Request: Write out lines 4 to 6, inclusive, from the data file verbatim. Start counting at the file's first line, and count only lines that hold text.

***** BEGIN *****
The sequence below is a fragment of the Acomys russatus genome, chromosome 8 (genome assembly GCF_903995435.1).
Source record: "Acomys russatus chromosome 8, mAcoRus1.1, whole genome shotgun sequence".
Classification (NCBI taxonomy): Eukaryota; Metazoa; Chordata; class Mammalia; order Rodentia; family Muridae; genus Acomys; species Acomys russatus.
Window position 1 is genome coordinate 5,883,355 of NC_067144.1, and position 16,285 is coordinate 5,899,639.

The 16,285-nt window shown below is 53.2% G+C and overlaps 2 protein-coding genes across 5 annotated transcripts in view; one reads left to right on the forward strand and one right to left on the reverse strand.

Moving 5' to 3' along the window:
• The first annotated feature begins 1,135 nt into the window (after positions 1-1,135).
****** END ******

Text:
Window position 1 is genome coordinate 5,883,355 of NC_067144.1, and position 16,285 is coordinate 5,899,639.

The 16,285-nt window shown below is 53.2% G+C and overlaps 2 protein-coding genes across 5 annotated transcripts in view; one reads left to right on the forward strand and one right to left on the reverse strand.

Moving 5' to 3' along the window: